WineWords received an excellent book review from Tamlyn Currin of JancisRobinson.com
This is a book, written entirely in English, aimed at people for whom English is not a first language. It's for oenologists, viticulturists, vintners, importers, brokers, sommeliers, those in wine marketing, those in enotourism, restaurateurs, wine students and wine enthusiasts. It doesn't teach 'wine'. It teaches you the vocabulary of wine and how to use it. It's a clever concept.
Each chapter focuses on a different segment of the wine industry. Nothing is left out. 'Learn' sections indicates a particularly fundamental bit of information, often presented in the style of questions, to challenge the student to think further. A 'Read' flag indicates written text with key wine words in bold blue italic font. These key words are all found in the glossary with their explanations, but the meaning can also be gleaned from the context of the text within which they appear.
The third flag that the student encounters within each unit is 'Watch'. This is a rich collection of over 120 videos, free to watch on YouTube, covering every possible subject....Fascinating in themselves simply for the subject matter and interview content, the authors have interviewed first- and second-language English speakers from 16 different countries in order to expose students to different accents. It's details like this that underline the pedigree of this book as a language tool.
The book ends with the glossary as well as some very useful tools, such as the explanation of common phrasal verbs ('to round up', 'to drive home', 'to pair with'), spelling out words over the telephone ('A as in apple'), verbs for telephone conversations ('I'm trying to get in touch with Mr Smith'), the correct phraseology for email and etiquette for making/keeping appointments, tweeting and using other social media.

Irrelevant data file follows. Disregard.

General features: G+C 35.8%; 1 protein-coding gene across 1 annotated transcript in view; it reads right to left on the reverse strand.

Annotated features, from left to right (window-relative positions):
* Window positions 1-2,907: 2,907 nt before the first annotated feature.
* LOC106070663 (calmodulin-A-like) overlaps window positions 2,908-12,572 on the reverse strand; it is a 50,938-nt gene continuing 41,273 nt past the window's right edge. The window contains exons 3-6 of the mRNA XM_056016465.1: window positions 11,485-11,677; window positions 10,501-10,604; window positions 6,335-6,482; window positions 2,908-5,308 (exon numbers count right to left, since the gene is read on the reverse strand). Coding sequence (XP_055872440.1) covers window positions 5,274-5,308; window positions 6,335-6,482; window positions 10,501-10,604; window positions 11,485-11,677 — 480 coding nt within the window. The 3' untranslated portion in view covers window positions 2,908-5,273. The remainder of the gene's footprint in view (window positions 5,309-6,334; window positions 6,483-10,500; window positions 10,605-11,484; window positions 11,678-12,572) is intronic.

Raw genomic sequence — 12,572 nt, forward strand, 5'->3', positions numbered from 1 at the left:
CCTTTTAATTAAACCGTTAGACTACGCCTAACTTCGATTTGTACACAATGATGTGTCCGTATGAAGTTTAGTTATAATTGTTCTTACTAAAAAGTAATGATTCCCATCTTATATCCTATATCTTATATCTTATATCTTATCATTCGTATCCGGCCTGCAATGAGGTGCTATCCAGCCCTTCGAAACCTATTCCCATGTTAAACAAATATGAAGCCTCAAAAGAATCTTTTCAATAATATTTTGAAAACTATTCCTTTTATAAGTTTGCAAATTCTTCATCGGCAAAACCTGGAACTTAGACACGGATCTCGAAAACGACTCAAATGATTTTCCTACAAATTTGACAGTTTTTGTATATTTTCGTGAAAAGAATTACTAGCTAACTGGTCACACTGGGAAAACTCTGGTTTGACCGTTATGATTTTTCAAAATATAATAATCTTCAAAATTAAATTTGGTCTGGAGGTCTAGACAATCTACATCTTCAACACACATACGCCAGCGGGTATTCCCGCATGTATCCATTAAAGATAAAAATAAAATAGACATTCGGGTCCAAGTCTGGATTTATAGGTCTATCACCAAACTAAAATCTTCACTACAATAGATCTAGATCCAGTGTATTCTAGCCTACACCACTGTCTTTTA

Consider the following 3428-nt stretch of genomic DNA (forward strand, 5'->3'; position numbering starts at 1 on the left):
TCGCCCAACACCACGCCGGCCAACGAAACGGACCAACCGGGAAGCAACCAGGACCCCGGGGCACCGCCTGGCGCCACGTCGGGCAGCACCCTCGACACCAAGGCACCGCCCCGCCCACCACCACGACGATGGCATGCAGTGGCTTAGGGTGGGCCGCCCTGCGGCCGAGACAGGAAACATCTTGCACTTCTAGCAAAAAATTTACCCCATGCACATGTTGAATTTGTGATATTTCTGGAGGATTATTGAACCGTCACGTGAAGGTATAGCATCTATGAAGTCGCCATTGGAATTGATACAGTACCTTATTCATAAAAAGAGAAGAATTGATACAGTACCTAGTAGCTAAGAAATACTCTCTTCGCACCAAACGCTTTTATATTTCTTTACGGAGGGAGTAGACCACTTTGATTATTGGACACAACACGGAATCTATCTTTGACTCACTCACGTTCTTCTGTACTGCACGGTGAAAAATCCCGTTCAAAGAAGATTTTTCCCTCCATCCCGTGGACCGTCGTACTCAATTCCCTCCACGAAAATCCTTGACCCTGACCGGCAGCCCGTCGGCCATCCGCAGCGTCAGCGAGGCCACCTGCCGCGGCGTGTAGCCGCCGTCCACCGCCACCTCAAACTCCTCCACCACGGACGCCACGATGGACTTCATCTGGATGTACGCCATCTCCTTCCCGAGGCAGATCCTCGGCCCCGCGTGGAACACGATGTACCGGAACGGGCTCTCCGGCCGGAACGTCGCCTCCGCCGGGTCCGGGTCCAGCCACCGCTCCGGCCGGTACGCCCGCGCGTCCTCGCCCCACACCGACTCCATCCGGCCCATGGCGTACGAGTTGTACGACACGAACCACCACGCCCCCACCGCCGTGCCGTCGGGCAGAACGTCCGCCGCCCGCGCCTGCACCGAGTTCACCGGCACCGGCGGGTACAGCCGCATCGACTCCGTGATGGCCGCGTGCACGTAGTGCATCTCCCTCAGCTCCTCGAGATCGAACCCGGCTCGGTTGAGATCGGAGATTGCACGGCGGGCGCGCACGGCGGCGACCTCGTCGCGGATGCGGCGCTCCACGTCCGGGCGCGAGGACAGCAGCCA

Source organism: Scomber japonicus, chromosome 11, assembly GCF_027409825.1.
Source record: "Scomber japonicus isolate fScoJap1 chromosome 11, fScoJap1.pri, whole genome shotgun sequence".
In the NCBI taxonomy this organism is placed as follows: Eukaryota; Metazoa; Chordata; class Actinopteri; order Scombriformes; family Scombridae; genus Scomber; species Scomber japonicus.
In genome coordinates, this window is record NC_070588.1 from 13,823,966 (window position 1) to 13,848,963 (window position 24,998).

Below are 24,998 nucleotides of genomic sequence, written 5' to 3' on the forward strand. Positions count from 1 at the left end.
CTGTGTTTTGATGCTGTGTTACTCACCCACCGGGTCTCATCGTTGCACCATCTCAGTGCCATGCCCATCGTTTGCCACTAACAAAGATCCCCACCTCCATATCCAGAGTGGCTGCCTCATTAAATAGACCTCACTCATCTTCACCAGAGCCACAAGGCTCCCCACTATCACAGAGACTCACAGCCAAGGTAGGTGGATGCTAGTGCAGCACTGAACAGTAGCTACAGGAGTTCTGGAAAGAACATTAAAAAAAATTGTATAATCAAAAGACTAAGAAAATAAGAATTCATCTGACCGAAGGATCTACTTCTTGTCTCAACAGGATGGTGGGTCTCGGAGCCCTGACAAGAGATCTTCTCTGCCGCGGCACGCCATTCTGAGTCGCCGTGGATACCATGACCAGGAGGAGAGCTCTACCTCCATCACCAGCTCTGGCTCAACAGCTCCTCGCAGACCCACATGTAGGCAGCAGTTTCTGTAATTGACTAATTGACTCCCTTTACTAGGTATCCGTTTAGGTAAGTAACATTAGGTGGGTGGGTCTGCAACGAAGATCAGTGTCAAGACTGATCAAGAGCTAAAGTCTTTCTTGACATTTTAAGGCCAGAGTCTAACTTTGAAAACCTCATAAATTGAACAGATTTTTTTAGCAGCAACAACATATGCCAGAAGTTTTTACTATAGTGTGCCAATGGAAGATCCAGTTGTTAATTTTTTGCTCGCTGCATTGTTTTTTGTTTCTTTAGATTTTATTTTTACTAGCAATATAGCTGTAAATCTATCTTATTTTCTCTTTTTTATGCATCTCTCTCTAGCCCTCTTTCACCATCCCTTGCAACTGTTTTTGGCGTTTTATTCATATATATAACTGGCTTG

As I said from the start, it's a unique book occupying a unique sector of the wine-book market. But the potential.... is hugely exciting and could open doors for many.
WineWords book review from Felicity Carter of Meiningers, a wine media corporation that publishes several magazines in the German language and is responsible for organizing the trade fair: ProWein.
The biggest challenge of all is learning to speak like a professional; learning how to order in a restaurant is easy to master. But there’s a chasm between the language employed in everyday conversation and the fluent, high level language required for professional situations.
Those of us who are native English speakers have it easy, as English has become the international default. But what happens if you work in wine and don’t speak English?
Into this breach has stepped English teacher and wine educator Mike Mazey, who – with colleagues – has created a textbook aimed at giving wine professionals the international language they need. Mazey et al take an important wine topic, such as international wine marketing, and introduce the necessary language while exploring the topic. There are accompanying YouTube videos and plenty of multiple choice questions for practice. Anyone who worked through the entire book would come out the other side not just with an expanded vocabulary, but also with a working knowledge of the global wine trade. However, it can be dipped in and out of, as necessary, and is livened up with interviews and short articles.
The book also covers the difference between American and English usages, so you’ll always know when to say ‘variety’ and when to use ‘varietal’.
Although it’s designed for self study, it could easily be used as a textbook at university level, to get students up to professional speed at a rapid clip.
You can read the entire review here.